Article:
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Humboldt-Universität zu Berlin - IRI THESys

Lectures 2015/16

 

Most of our public lectures are available on video!


 

Corey Bradshaw

Increasing global costs of invasive insects

THESys Lecture Series

Thurs, 19 November 2015, 17 ct, Humboldt Graduate School, Festsaal

Future human population growth, economic expansion and possibly climate change will increase the prevalence and distribution of invasive insects, and there will therefore be massive and increasing costs to agriculture, forestry, human health, real estate, and ecosystems. At the University of Adelaide’s Environment Institute, we compiled a comprehensive database of estimated economic (agriculture, control, real estate, forestry; €), human health (disease; disabilityadjusted life years) and ecological (ecosystem services) costs of the worst 100 invasive insects globally. Our aim is to estimate a ‘global’ minimum cost of burgeoning invasions resulting from human economic activity, rising population sizes and climate warming, and determine the minimum savings accumulated to mid-century if society invests heavily in control and prevention now as opposed to paying for accrued damages.

Corey Bradshaw holds the Sir Hubert Wilkins Chair of Climate Change at the University of Adelaide’s Environment Institute. He has a broad range of research interests including population dynamics, extinction theory, palaeo-ecology, sustainability, invasion biology, community ecology, and climate change impacts & mitigation. He has published over 240 peer-reviewed scientific articles, 9 book chapters and two books. He is regularly featured in Australian and international media for his research. His blog, ConservationBytes.com, has been visited over 1.4 million times from biodiversity-interested people all over the world.

See the lecture on Video!

Location: Humboldt Graduate School, Luisenstrasse 56, 10115 Berlin, Festsaal (2nd floor)

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Can Dangerous Climate Change Be Avoided?

THESys Lecture Series

Thurs, 17 December 2015, 17 ct, Humboldt Graduate School, Festsaal

 


This lecture is cancelled!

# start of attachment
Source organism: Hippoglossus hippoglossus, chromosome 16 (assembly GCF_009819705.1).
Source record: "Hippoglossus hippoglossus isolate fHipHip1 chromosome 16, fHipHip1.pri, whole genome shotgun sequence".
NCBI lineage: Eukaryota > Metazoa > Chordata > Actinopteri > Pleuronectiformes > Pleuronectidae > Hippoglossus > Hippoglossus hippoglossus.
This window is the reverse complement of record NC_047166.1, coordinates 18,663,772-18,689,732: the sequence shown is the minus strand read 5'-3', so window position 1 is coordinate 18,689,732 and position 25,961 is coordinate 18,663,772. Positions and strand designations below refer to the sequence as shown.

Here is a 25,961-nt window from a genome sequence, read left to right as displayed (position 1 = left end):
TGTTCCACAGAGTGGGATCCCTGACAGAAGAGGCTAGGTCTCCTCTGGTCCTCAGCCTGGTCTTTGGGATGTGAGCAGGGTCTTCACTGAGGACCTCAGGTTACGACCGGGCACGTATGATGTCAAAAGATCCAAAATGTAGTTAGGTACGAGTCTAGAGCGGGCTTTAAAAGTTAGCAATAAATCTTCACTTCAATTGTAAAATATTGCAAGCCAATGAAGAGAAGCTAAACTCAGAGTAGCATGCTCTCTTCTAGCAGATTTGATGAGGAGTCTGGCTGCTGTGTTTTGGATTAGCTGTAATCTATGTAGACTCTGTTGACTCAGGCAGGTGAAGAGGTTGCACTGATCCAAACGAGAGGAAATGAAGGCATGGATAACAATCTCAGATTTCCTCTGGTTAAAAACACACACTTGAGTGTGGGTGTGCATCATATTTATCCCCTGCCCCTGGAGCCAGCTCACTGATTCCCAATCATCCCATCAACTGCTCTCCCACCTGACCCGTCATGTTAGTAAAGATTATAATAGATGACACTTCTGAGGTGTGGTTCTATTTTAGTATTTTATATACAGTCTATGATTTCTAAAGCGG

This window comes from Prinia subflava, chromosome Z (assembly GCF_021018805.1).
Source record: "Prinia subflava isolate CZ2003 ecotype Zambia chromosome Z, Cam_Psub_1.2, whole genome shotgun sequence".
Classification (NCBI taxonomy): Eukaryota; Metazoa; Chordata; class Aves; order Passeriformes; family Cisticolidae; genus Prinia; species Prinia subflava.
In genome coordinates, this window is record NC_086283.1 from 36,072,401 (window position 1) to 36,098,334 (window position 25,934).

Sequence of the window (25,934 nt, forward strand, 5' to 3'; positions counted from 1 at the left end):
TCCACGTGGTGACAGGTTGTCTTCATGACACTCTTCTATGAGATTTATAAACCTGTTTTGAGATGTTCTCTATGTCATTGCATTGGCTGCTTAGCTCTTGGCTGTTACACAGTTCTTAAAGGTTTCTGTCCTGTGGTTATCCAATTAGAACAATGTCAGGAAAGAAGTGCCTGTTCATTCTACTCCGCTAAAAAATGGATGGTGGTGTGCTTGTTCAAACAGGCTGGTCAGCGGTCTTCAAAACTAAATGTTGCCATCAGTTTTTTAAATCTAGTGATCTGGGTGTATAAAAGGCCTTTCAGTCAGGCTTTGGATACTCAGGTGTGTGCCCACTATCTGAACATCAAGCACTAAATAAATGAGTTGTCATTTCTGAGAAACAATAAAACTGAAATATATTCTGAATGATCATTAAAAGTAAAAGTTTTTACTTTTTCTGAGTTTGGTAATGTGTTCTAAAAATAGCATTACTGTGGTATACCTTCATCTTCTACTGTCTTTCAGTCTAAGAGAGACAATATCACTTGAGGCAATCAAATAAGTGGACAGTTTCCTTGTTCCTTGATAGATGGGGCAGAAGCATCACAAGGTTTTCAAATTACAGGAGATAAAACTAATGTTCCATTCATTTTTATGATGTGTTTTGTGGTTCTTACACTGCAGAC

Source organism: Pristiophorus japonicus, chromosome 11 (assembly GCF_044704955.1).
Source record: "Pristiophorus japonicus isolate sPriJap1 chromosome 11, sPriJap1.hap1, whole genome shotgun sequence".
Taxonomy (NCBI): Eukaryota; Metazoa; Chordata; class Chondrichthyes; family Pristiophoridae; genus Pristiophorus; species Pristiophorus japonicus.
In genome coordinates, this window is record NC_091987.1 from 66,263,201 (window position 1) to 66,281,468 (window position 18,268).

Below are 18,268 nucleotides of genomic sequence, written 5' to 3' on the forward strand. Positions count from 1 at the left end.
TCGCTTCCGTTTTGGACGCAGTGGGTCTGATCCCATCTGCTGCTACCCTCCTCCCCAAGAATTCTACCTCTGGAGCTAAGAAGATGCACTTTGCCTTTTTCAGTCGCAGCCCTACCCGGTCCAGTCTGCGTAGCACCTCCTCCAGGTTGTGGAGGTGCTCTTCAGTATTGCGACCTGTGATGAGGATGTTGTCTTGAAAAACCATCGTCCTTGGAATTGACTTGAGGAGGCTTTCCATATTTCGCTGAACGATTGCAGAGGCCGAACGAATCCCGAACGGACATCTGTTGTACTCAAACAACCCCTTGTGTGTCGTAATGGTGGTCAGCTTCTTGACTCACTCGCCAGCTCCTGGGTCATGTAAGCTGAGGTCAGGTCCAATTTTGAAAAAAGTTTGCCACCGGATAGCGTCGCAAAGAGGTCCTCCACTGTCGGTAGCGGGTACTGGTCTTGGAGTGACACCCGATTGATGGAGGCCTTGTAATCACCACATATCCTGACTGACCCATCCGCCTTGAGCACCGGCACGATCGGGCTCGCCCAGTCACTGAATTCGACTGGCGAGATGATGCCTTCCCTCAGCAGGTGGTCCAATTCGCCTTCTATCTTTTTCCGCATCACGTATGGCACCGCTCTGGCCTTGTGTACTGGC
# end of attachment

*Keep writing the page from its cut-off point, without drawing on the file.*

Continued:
In this lecture Darrel Moellendorf discusses some of the obstacles to overcoming dangerous climate change. He employs an identificatory account of dangerous climate change that takes climate change and climate change policy as dangerous if it imposes avoidable costs of poverty prolongation. Moellendorf discusses plausible accounts of the collective action problems that bedevil climate change negotiations because these seem to explain the lack of ambition to mitigate. He then considers the pledge and review process in light of these explanations. Pledge and review possesses two important virtues. First, voluntary pledges should encourage broad participation. Second, pledges made as a result of domestic political processes, and not through diplomatic wrangling, provide a procedural safeguard against poorer, weaker states being put under diplomatic duress. Despite these two virtues, given the perceptions of the marginal short term costs of mitigation, pledge and review is unlikely, at least initially, to issue in an agreement to make deep reductions in greenhouse gas emissions. But far from ideal, pledge and review may be the best available policy for mitigation. Moreover, there may be grounds to hope for increased mitigation ambition. Recent economic research suggests that the short term benefits of mitigation may be greater than previously assumed, perhaps even sufficient to offset the costs. Two conclusions seem supported by the above considerations. First, rather than by means of an international agreement centrally parceling out mitigation burdens so as to achieve the substantive requirements of justice regarding the assignment of mitigation burdens, pledge and review may achieve the important requirement of justice of protecting the right to sustainable development by procedural means. Second, an agreement lacking in sufficient ambition to avoid dangerous climate change might be strengthened, not primarily by appeal to moral duty, but through the proper recognition of the self-interests of states.